A train runs through it

Toronto Star, Jul. 14, 2002
by Bill Taylor
photo by Tony Bock / Toronto Star

  What's the first thing you'd do when you moved into a new house?

  Of course ... make a hole in the wall between the basement and the backyard big enough for a train to run through.

  Doesn't everyone?

  David Woodhead's expression is rueful as he contemplates the tunnel that allows his miniature Newfoundland Railway trains to escape from their
  storage area out into the open air. There's been a fall of debris the work, he wonders, of a racoon saboteur or worse, far worse, a skunk? and he
  may have to climb into a narrow crawl space to clear the line.

  "No fun," he says.

  Model trains are supposed to be fun. Woodhead and John Mishich would tell you, yes, that's what they're having, even as they get into some serious
  stuff at the different ends of their hobby.

  Woodhead wants his large-scale Annex garden railway to be as realistic as possible. He didn't even buy his track from a store. He laid his own, one
  painstaking wooden tie at a time.

  Mishich wants to get his small-scale Broadview Ave. apartment railway into the Guinness Book Of Records. He's squeezed as much store-bought
  track as he believes possible on to a 1.5-square-metre layout in his bedroom. It totals almost 51 metres more than Woodhead has in his garden
  laid on half a dozen levels.

  "I can run eight trains simultaneously," he says.

  Woodhead tends to run his one at a time. His track is about 28 metres end to end. A train leaving the basement trundles past lily of the valley, hostas,
  forget-me-nots and ferns that look, in scale, like something from The Lost World. Over a trestle bridge and then the rails disappear behind the studio
  where Woodhead's partner, ceramics artist Nancy Solway, works. There's a Y-junction there where, with a little bit of switching, the train can turn

  "I like it going from point A to point B rather than just around and around," he says.

  "But I do have dreams of circumnavigating Nancy's studio. And my neighbour told me, `Any time you want, you can expand into my backyard.' That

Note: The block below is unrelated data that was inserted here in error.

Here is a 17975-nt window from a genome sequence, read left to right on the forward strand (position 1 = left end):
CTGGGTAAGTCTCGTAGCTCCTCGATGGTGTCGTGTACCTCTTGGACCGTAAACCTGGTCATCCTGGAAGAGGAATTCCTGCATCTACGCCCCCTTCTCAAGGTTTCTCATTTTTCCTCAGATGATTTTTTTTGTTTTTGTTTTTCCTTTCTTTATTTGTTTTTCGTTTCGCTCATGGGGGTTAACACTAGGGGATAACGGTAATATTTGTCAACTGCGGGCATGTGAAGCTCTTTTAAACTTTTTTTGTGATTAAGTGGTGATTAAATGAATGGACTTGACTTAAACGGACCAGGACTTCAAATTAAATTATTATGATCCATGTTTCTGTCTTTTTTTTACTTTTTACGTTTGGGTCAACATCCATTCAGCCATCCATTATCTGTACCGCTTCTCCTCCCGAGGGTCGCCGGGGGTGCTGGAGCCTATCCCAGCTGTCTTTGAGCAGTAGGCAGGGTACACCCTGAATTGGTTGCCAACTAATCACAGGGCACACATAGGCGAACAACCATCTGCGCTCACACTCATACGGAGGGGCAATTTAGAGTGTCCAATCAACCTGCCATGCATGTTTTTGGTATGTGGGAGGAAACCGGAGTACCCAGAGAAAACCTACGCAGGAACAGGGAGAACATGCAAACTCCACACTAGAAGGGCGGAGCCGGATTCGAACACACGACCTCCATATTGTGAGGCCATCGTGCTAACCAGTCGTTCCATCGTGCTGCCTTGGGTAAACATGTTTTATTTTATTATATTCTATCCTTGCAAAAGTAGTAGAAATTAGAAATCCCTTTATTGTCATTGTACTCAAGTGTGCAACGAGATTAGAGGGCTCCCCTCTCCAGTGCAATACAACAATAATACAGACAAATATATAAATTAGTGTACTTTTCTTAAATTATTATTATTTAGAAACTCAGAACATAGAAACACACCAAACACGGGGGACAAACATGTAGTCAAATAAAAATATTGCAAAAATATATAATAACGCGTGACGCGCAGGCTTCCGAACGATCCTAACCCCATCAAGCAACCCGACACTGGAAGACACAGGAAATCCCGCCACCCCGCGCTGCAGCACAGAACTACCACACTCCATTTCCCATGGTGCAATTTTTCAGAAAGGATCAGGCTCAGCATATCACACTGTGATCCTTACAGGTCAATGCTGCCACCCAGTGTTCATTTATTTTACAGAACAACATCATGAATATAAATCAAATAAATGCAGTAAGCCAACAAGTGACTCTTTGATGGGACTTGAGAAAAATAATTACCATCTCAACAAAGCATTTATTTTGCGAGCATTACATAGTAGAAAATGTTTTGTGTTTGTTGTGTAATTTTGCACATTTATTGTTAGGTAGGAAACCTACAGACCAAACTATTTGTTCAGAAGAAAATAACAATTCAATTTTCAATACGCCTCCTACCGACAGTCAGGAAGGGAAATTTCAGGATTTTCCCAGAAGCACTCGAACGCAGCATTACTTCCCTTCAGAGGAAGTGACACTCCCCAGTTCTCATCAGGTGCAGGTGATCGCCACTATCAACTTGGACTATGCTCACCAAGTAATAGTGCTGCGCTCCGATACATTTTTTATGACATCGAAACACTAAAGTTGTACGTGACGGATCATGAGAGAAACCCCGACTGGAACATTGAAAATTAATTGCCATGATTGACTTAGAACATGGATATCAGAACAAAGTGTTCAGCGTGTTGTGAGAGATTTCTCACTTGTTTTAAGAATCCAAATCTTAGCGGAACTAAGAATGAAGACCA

would be great. She has a pond there!"

  Woodhead, 50, is a bass guitarist, composer and producer. He's been passionate about model trains, he says, since he got his first wind-up set when
  he was 4. His garden railway has been a decade in the making.

                                      `They say they want records that are interesting,
                                      safe, require skill and most importantly ... are
                                      likely to attract challenges from other people. I
                                      think I've met that completely'

                                      John Mishich, Guinness record aspirant

  "I do it in little spurts," he says. "A week or two and I have something done. I guess this has been five or six spurts over 10 years."

  Mishich, 47, works in security. He started his layout nine years ago "to see where it took me. I'm always working on it. I hardly ever get to actually
  run the trains."

  So far, the Guinness world-record people have refused to entertain his suggestion of a new category: "The longest length of track in the smallest
  enclosed area."

  They say to get into the book, Mishich will have to beat the record for the longest model railway. And that has more than 15 kilometres of track.

  "It takes up the whole of a three-storey building!" he says. "I'm not knocking the guy, not at all, but I'm talking about something entirely different.
  Something anyone could do in a very confined space.

  "They say they want records that are interesting, safe, require skill and most importantly this is what they say are likely to attract challenges